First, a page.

Eleanor’s golden opportunity was connected to the invention of a new mode of transportation: the motorcar. These were very early days in its history. For years to come, still experimental and still a rarity, a motorcar trying to navigate the cobbled streets of London would have qualified as an event, disturbing or exhilarating depending on your point of view. These shiny metallic boxes on wheels, noisy, difficult to manoeuvre and unpredictable, mixed in with the crowded flow of horse-drawn carts and hackney cabs, would have caused havoc. These contraptions panicked the horses, belched suffocating clouds of exhaust and backfired. Sometimes they conked out altogether. While the blocked traffic cursed them, their drivers, equipped with driving goggles and sturdy leather gloves would have worked to get them going again. I can imagine how newspaper boys and grinning street urchins would have clustered around a recalcitrant motorcar and its perplexed operator to watch in fascination. And when the machine roared to life they all would have jumped back with their fingers in their ears shrieking with delight.
Did Eleanor also observe these machines with interest? Did she stop and stand at a distance on the sidewalks of the wet London streets straining to see what was happening with a conked-out car over the heads of a crowd of boys? If her father was a telegraph engineer, a hands-on man with a mechanical bent, he may have been an admirer of these inventions. He might have understood something of the genius that lay behind all the noise and smoke. Did he transmit his enthusiasm to his intelligent daughter? Due to her father, Eleanor may have known much more about motorcars than most females.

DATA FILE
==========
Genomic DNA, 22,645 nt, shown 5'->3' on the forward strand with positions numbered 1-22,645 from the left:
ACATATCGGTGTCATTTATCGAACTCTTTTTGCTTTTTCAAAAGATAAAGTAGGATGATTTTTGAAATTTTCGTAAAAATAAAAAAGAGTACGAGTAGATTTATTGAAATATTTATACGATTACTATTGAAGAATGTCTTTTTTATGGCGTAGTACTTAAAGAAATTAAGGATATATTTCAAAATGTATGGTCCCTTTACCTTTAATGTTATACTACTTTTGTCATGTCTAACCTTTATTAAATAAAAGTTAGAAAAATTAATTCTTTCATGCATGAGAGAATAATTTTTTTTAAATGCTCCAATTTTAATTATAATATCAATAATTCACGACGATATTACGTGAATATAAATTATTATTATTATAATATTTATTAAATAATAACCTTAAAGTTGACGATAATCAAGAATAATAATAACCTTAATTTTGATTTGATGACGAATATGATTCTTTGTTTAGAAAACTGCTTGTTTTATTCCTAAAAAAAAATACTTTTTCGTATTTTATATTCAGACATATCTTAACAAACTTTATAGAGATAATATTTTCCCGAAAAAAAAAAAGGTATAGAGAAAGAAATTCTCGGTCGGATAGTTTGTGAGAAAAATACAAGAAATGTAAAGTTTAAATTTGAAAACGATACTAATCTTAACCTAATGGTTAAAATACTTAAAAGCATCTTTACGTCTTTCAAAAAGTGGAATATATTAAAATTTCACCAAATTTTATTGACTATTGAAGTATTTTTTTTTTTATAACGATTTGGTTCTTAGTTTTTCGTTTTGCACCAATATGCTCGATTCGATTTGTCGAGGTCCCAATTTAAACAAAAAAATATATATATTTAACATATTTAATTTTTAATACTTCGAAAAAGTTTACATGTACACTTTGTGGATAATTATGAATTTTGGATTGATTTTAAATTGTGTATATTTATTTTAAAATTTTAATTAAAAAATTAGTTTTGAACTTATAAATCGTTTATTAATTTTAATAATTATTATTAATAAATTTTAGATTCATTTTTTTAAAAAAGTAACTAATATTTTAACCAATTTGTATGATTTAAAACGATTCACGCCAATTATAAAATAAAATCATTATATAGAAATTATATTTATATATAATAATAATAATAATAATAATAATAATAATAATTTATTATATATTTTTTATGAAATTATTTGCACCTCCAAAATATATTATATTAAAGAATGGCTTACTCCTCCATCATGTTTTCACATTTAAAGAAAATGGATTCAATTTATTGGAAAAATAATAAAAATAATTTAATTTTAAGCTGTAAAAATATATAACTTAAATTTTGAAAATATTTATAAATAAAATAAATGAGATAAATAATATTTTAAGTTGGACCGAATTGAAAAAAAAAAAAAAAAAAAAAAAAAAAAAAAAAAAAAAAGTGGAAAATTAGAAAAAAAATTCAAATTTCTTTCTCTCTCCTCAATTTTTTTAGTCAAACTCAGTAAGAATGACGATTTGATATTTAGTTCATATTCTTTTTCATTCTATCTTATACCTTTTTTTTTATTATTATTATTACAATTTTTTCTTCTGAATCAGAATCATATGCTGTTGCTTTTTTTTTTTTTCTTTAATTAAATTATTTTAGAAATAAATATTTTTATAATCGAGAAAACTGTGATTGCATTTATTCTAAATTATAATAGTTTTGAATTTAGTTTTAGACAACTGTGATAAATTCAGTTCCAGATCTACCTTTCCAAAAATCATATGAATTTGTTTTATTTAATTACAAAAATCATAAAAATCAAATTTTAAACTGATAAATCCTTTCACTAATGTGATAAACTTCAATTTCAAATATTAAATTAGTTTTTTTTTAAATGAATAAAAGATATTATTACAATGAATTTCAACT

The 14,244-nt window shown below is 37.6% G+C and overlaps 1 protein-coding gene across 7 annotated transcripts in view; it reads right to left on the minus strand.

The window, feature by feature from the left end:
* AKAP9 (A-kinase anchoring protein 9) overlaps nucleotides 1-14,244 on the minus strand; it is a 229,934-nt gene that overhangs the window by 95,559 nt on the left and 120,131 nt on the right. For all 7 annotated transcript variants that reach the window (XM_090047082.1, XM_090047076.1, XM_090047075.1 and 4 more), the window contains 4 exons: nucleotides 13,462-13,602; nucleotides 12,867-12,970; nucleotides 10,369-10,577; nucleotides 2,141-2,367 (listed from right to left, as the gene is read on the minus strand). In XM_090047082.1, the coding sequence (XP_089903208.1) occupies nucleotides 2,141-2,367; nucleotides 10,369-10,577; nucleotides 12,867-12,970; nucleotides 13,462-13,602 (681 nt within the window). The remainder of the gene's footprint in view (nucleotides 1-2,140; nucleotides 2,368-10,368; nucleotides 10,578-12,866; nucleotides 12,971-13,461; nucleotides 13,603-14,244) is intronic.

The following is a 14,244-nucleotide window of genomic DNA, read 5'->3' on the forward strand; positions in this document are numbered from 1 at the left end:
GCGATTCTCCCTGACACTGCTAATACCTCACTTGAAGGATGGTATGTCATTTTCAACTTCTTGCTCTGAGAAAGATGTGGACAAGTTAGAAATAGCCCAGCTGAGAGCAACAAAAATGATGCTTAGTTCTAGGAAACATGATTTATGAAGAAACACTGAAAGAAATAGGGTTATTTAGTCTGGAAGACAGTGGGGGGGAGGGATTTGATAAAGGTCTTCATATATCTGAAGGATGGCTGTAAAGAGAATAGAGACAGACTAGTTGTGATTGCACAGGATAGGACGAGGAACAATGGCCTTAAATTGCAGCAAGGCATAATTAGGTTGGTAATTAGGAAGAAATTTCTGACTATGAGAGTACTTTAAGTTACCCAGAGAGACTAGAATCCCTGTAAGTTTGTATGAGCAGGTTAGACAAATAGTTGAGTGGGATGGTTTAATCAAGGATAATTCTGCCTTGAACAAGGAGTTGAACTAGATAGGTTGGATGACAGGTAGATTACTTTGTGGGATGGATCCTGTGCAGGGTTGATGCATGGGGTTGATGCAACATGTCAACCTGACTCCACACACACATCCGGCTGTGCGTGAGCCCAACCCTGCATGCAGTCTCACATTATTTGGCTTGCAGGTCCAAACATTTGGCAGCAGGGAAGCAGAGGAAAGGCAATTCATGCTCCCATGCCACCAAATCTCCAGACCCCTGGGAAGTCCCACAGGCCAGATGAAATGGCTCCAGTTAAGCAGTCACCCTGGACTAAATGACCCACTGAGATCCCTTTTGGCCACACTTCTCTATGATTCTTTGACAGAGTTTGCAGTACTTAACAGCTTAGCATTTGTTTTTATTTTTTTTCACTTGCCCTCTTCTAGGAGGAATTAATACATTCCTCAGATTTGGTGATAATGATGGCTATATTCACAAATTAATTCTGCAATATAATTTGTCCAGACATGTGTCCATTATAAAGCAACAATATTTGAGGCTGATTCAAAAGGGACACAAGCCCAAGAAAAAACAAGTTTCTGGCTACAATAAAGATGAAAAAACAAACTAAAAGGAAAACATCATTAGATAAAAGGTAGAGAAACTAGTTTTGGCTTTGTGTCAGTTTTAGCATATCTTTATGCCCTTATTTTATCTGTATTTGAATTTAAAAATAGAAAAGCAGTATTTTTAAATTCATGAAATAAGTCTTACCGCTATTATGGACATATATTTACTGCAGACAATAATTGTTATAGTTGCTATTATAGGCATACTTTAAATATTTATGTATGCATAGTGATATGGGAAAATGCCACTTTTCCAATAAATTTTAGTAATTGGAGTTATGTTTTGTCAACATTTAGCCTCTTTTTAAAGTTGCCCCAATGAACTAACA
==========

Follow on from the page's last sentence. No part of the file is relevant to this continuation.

That wouldn’t be so surprising. She wouldn’t have needed to know much. Motorcars, needless to say, were not thought to be the kind of thing a lady should show interest in. Motorcars were toys for boys then as much as they are now.
Men will be men - so competition was a key ingredient of the motorcar craze right from the beginning. Navigating cars through the traffic of the city, where Eleanor would have had the chance to see them, was never the real goal; speed was the goal. Racing cars daredevil over private tracks in the country was how winning was measured. New ideas were tried, adapted and improved forcing advances in technology as men strove to outrace each other. Since everything about fiddling around with motorcars was very, very expensive they were playthings only for the very rich. Eleanor may have heard about these car races on private estates but she would never have seen one. They were out of her league.
Then, in 1897, when Eleanor was seventeen, a club was formed to bring motoring enthusiasts together. This organization needed secretaries. Somehow or other Eleanor got wind of this - and she was hired to be one of them.
(To be continued…)